• Load is transferred from the
structure...
Minipiles
• Minipiles inserted through the
existing foundation

• Generally do not require
temporary support of the
buildi...
New foundation wall
and footing constructed
underneath the existing
foundation
•

•
•

The area is excavated
The new footi...
Support during
underpinning
•

•

Digging trenches at intervals
This leaves most of the
foundation supported by the soil
Support during
underpinning
•

•
•

Using needle beams
Beams are threaded through
holes cut in the wall
Entire wall can be...
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A study on the construction process (Precast concrete, In-situ cast concrete, Shoring, Underpinning)

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A study on the construction process (Precast concrete, In-situ cast concrete, Shoring, Underpinning)

  1. 1. A Study on the Construction Process Precast Concrete In-situ cast Concrete Shoring and Underpinning
  2. 2. Introduction Precast concrete In-situ cast concrete Shoring Underpinning
  3. 3. Precast Concrete
  4. 4. What is Precast Concrete? • Cast into specific shapes at another location • Developed in the late 1960s • First use: stair treads, coping, lintels, and window sills • Known for its high quality architectural products
  5. 5. Characteristics • Great accuracy and high quality • Additional features: reinforcing, moles, anchor bolts, etc • Characteristics controlled by different materials • Reinforcement: Conventional reinforcing or prestressed steel
  6. 6. Manufacture • Casting beds used • High strength steel strands pretensioned • Transverese bulkhead seperators inserted • Additional reinforcement added • Concrete poured and vibrated • Cured with live steam or radiant heat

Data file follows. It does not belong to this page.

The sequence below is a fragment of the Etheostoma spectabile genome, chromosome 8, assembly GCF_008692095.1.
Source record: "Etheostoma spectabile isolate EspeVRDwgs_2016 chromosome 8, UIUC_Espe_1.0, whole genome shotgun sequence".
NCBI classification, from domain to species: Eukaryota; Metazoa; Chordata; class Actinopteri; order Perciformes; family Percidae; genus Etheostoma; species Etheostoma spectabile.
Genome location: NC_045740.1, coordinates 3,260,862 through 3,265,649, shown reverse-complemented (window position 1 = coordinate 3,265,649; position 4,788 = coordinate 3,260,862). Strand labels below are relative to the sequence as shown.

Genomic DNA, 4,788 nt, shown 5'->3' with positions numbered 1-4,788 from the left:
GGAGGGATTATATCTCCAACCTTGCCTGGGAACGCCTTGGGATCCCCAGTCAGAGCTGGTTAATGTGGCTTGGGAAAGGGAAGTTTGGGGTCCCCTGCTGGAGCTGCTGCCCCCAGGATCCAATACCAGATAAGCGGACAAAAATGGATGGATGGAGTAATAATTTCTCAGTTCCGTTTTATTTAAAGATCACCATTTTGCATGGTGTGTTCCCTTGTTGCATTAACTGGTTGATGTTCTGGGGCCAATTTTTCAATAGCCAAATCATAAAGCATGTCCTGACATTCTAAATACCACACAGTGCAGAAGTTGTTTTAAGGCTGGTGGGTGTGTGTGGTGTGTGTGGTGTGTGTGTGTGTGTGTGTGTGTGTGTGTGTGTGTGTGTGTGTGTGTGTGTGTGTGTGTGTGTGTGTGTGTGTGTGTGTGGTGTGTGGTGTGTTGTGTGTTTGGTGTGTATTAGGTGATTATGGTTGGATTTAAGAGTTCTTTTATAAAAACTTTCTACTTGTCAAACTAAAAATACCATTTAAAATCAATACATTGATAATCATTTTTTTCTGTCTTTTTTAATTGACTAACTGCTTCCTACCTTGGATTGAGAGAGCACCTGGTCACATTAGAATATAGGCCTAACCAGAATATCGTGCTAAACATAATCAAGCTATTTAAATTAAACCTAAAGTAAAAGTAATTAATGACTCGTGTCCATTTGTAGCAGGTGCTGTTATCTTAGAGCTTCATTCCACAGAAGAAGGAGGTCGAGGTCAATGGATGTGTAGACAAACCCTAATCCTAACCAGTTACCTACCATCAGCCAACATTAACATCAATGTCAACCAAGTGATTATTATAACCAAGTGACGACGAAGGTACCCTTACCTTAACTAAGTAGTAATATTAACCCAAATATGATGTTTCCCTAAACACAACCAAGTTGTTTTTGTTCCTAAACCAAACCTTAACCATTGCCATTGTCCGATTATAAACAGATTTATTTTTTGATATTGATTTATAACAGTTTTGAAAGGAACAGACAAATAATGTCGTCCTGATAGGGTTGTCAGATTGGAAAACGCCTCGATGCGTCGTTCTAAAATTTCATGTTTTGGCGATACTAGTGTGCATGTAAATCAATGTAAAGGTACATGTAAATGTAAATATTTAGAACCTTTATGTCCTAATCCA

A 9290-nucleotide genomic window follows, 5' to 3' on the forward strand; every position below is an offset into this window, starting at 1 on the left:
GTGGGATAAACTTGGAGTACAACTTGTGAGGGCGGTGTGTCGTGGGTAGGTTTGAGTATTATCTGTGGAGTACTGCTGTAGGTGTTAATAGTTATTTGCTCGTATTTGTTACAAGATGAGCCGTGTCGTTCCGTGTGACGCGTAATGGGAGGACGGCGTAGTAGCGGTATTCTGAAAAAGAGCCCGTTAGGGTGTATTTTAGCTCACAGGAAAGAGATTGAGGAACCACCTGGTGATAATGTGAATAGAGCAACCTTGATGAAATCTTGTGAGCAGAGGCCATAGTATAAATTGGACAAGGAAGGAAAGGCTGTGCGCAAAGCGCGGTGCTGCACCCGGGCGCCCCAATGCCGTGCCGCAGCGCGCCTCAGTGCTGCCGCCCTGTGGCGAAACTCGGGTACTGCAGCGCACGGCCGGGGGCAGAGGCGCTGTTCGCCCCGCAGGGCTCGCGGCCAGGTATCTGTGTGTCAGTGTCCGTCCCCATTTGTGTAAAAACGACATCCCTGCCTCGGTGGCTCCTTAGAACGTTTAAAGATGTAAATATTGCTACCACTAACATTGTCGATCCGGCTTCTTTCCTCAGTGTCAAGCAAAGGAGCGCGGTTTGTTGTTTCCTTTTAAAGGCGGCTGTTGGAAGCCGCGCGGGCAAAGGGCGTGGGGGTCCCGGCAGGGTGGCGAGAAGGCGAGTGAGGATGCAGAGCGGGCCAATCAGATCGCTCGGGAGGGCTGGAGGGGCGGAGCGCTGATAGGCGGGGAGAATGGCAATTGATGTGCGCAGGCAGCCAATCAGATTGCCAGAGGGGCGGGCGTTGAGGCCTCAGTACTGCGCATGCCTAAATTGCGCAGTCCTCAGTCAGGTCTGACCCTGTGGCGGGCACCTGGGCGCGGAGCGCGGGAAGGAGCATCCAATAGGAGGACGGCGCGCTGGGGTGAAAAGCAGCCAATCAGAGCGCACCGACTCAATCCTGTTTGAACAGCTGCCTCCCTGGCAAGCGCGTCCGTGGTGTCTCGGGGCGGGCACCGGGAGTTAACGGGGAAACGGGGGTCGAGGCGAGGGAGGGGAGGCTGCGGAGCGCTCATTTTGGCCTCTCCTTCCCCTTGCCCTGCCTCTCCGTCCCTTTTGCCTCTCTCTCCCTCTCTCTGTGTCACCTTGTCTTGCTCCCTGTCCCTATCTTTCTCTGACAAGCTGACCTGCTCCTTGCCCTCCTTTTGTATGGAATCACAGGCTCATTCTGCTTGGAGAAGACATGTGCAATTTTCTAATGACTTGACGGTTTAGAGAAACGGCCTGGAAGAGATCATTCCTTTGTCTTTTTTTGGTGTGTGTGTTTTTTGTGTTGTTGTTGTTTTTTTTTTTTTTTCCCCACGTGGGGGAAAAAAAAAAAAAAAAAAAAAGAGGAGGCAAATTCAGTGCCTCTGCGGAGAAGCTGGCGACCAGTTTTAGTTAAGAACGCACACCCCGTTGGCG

7. 7. Slabs • The most standardised precast elements • Includes solid flat slab, hollow core slab, double tee slab, and single tee slab
  8. 8. Solid flat slab
  9. 9. Hollow core slabs
  10. 10. Double tee slabs
  11. 11. Single tee slabs
  12. 12. Beams • Made in different sizes • Rectangular beams, L shaped beams, inverted T beams and AASHTO beams
  13. 13. Wall panels • Prestressed or conventional reinforcement • Used as load bearing walls • Includes solid wall panels, hollow core wall panels and tee wall panels
  14. 14. Solid wall panels
  15. 15. Hollow core wall panels
  16. 16. Tee wall panels
  17. 17. How are precast buildings put together? Double tee slabs supported on frame of columns and girders
  18. 18. Hollow core slabs supported on load bearing walls
  19. 19. Double tee slabs supported on load bearing walls, columns and inverted tee beams
  20. 20. In-situ cast concrete
  21. 21. What is in-situ cast concrete? • Concrete that is cast into forms on the building site • Any shape that can be formed can be cast • Certain types of concrete elements cannot be precast, and can only be cast in-situ
  22. 22. Selecting an in-situ cast concrete framing system • Are the bays of the building square or nearly square? • How long are the spans? • How heavy are the loads?
  23. 23. In-situ Concrete mix • Appropriate concrete properties designed • Appropriate mix design developed • Mixing, transporting and handling coordinated with placing and finishing